Reblogged this on RedLegLeader Blog and commented:
The Spillways were built for emergencies. We’re the choke point for a third of the country. We understand our responsibility. Let the water flow.
Yes …

A Fortiori

Well said. Thanks for this.
We would all be better people if we spent just a little more time thinking about the stories our grandparents used to tell.


…..and we’ve got a bunch of medieval chicana lesbian studies graduate baristas with $150K of college debt…..


Just dropping by to read the new posts…


“They’re tryin to wash us away!”


Neuman couldn’t resist his lefty shot at President Coolidge.
I like the song…it captures something of the feeling of helplessness of being in a flood.
“President Coolidge came down in a railroad train
With a little fat man with a note-pad in his hand
The President say, “Little fat man isn’t it a shame what the river has done
To this poor crackers land.“
Ya wonder what he thought Coolidge was going to do in 1927…
Thanks to Daughn for documenting what’s happening down river.


Thanks Coldeadhands, reminds me why I love Louisiana.


Cryin’ won’t help ya
Prayin’ won’t do ya no good
Cryin’ won’t help ya
Prayin’ won’t do ya no good
When the levee breaks
Mama you got to move
Wooo hooo
From Wikipedia….
Music critic Robert Christgau cited Led Zeppelin’s version of “When the Levee Breaks” as their fourth album’s greatest achievement. He argued that, because it plays like an authentic blues song and “has the grandeur of a symphonic crescendo”, their version both transcends and dignifies “the quasi-parodic overstatement and oddly cerebral mood of” their past blues songs. Mick Wall called it a “hypnotic, blues rock mantra.” AllMusic critic Stephen Thomas Erlewine commented that the song was the only piece on their fourth album on par with “Stairway to Heaven” and called it “an apocalyptic slice of urban blues … as forceful and frightening as Zeppelin ever got, and its seismic rhythms and layered dynamics illustrate why none of their imitators could ever equal them.” In The Rolling Stone Album Guide (2004), Greg Kot wrote that the song showed the band’s “hard-rock blues” at their most “momentous”.
The band recorded an early version of the song in December 1970 at Headley Grange, using the Rolling Stones Mobile Studio. It was later released as “If It Keeps On Raining” on the 2015 reissue of Coda. Prior to relocating to Headley Grange, they tried unsuccessfully to record it at Island Studios at the beginning of the recording sessions for their fourth album.
Page and John Paul Jones based their guitar and bass lines on the original song. However, they did not follow its twelve-bar blues I–IV–V–I structure, but instead used a one-chord or modal approach to give it a droning sound. Plant used many of the lyrics, but took a different melodic approach. He also added a harmonica part; during mixing, a backward echo effect was created, whereby the echo is heard ahead of the source.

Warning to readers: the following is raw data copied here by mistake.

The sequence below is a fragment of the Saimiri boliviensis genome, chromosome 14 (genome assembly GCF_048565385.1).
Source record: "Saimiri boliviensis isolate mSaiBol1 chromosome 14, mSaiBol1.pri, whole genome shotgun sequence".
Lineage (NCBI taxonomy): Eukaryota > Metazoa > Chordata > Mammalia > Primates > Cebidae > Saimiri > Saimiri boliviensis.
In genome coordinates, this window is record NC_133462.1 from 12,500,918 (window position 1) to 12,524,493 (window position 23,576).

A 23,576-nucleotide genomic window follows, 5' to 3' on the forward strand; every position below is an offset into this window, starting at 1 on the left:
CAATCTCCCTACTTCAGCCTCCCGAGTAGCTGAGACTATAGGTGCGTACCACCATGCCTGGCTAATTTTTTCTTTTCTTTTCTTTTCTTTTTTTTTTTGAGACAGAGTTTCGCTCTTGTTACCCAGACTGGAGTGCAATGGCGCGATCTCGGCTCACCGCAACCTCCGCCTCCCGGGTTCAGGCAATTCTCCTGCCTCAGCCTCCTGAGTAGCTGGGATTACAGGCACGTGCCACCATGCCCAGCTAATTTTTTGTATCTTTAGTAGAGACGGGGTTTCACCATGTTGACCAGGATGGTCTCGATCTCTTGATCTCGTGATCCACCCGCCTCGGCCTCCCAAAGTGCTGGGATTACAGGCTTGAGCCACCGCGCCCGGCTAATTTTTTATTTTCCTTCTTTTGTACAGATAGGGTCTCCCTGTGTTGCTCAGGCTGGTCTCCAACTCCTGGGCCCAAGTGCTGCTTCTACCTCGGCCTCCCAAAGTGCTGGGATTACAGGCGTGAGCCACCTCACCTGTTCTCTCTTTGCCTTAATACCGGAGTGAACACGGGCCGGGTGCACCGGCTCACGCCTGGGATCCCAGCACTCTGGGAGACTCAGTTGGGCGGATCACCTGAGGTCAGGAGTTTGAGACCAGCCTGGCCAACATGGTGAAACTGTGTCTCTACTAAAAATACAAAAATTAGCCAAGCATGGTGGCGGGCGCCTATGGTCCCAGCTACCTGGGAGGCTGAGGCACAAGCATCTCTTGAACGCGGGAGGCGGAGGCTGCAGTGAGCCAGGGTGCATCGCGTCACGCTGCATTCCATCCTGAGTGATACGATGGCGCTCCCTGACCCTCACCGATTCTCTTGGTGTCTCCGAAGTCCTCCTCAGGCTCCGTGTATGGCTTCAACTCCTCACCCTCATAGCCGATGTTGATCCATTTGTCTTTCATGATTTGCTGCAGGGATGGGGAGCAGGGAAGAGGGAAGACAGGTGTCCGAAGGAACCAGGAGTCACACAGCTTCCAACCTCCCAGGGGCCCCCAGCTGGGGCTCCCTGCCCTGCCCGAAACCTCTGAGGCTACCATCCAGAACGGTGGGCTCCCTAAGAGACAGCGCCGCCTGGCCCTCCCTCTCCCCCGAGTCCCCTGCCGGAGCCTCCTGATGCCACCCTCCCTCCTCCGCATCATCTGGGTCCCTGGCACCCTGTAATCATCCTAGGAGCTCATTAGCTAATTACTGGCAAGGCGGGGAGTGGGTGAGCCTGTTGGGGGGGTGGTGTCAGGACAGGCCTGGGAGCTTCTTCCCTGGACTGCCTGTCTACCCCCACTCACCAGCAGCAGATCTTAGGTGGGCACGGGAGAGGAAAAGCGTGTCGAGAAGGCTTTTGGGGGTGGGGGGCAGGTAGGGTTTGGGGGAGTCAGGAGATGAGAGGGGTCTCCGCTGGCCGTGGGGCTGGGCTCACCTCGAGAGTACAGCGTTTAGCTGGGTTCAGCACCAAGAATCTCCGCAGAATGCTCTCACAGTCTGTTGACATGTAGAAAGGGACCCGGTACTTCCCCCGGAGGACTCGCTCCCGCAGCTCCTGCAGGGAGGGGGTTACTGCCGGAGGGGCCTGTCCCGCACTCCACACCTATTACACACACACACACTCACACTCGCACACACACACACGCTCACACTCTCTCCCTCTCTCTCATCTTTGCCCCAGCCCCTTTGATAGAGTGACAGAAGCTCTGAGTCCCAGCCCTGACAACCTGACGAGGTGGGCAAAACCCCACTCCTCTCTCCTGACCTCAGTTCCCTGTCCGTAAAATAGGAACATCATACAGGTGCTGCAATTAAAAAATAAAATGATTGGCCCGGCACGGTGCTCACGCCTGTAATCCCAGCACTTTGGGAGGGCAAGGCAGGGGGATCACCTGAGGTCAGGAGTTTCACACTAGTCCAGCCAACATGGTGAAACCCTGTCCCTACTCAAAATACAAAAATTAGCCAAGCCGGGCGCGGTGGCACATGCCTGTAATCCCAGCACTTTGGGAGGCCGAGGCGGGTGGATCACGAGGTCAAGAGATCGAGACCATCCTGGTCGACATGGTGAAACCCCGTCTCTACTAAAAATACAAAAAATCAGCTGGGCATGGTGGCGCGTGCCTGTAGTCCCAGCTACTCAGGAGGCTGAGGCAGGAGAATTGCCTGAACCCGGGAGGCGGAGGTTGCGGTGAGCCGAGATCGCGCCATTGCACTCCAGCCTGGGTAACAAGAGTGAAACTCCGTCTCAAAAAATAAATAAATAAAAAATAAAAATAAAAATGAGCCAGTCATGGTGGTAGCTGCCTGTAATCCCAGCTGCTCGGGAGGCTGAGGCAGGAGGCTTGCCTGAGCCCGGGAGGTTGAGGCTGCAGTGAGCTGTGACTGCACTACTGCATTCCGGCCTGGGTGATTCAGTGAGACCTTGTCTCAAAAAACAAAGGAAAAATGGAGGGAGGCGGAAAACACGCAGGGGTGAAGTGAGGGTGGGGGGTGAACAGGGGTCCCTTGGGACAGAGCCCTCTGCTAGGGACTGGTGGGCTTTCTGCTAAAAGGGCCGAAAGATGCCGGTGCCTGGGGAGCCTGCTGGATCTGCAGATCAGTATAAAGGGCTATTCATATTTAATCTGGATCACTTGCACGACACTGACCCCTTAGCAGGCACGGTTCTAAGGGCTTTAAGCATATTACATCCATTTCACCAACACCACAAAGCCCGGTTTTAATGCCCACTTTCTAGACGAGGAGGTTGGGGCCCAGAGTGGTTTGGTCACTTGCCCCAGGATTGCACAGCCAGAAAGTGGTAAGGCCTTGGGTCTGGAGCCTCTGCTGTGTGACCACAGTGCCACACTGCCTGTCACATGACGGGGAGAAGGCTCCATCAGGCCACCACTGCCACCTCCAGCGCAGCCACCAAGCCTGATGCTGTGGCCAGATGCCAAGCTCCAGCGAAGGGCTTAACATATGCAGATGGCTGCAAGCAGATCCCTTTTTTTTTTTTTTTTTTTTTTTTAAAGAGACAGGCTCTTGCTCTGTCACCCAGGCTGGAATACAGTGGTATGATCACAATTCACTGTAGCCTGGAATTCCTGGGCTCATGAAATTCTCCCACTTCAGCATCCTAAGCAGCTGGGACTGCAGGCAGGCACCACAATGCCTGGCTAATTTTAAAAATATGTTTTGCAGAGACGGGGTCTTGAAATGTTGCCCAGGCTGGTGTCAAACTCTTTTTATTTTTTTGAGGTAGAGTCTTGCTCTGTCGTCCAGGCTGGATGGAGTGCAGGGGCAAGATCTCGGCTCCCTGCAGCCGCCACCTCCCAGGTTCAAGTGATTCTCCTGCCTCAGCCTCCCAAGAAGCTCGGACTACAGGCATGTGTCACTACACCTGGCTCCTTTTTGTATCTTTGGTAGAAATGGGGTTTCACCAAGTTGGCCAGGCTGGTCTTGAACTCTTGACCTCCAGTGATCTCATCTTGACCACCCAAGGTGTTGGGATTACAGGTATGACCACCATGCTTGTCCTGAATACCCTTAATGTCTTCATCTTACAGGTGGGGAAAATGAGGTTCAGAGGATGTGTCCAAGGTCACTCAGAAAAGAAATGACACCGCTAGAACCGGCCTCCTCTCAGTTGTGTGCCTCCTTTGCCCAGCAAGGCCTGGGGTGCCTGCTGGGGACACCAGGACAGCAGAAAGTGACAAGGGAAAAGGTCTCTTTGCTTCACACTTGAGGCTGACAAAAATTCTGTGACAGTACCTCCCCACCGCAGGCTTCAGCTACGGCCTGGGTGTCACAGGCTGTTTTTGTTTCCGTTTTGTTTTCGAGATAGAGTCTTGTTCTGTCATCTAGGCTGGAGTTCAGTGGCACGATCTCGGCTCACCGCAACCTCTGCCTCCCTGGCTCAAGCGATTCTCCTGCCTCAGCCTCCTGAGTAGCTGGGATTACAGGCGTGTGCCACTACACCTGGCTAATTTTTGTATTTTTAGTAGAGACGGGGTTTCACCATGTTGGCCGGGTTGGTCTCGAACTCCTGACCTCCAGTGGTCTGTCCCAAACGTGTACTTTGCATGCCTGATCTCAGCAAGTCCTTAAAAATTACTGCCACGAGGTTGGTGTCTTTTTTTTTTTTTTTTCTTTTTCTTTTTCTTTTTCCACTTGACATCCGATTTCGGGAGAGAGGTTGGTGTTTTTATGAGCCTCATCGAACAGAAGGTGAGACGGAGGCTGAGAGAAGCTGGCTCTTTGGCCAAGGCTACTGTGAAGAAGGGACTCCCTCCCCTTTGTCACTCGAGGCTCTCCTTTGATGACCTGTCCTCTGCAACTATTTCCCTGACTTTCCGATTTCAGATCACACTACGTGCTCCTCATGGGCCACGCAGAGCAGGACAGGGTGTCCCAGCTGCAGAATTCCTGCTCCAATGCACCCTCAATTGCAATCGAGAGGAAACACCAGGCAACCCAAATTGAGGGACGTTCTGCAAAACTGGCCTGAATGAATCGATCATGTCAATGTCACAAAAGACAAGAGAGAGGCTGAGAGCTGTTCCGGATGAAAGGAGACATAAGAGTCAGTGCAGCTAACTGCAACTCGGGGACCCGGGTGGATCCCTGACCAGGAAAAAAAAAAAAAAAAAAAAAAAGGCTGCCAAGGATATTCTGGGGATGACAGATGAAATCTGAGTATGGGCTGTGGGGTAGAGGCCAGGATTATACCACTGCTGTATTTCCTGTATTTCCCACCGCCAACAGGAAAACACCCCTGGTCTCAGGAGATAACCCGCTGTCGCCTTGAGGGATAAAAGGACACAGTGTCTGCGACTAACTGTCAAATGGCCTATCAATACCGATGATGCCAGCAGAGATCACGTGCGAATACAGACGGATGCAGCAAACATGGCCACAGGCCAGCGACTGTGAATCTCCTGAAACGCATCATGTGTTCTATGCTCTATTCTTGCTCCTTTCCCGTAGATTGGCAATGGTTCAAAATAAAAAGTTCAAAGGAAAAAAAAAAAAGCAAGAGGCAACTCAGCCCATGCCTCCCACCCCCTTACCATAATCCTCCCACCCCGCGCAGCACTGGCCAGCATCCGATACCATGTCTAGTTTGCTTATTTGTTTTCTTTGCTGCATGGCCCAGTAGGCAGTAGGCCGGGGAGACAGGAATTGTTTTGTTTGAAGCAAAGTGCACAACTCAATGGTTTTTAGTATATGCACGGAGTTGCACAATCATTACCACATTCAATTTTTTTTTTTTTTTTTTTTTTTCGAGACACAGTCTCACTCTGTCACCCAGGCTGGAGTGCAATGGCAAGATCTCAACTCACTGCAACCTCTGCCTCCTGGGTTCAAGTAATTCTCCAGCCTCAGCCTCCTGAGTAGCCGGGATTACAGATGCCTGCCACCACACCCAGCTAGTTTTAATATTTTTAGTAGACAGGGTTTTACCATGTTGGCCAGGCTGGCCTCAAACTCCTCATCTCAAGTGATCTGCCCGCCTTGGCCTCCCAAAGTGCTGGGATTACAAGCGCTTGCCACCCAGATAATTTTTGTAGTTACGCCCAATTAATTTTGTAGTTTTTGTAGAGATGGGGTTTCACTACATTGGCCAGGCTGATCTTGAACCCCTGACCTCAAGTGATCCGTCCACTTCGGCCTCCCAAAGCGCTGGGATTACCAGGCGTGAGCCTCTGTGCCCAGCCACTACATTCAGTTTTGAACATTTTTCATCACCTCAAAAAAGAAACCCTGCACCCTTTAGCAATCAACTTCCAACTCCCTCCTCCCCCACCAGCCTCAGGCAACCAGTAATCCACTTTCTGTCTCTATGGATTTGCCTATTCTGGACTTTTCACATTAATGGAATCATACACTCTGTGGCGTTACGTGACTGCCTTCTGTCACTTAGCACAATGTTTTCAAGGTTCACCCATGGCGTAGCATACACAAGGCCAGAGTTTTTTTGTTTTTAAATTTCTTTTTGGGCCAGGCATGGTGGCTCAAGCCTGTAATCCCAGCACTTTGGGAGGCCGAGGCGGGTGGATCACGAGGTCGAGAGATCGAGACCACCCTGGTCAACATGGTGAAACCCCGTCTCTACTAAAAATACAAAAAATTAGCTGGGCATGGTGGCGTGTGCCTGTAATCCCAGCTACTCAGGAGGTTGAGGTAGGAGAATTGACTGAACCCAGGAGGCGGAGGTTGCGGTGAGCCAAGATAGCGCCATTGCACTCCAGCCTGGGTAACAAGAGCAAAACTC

John Bonham’s drumming, played on a Ludwig kit, was recorded in the lobby of Headley Grange using two Beyerdynamic M160 microphones which were hung up a flight of stairs; output from these were passed to a pair of Helios F760 compressor/limiters. A Binson Echorec, a delay effects unit, was also used.
Portions of the song were recorded at a different tempo, then slowed down, explaining the “sludgy” sound, particularly on the harmonica and guitar solos. It was the only song on the album that was mixed at Sunset Sound in Hollywood, California (the rest being remixed in London). Page identifies the panning on the song’s ending as one of his favourite mixes “when everything starts moving around except for the voice, which remains stationary.” The song was difficult to recreate live; the band only played it a few times in the early stages of their 1975 U.S. Tour.
FG&C rating ⭐️⭐️⭐️⭐️⭐️
Best heard with high quality headphones, volume 6/10….although you will want to press the headphones in at certain points, particularly the beginning harmonicacomment image


My thoughts are with all those in the paths of the flood.


I was reading about the spillways… Hubby and I were visiting NO May of 2011, the start of a six week car trip.. The Morganza spillway was opened then to alleviate the flooding in the lake. I still remember driving west on I10 and the swamp was filling up behind us… Of course, my memory is bad.. so I looked this up.. We were at an old but distinguished hotel and met a film maker… He and my husband discussed the flooding and it got a little out of hand….. I wish I could remember,, but he made films about the Cajun culture… hmmmmmm anyway…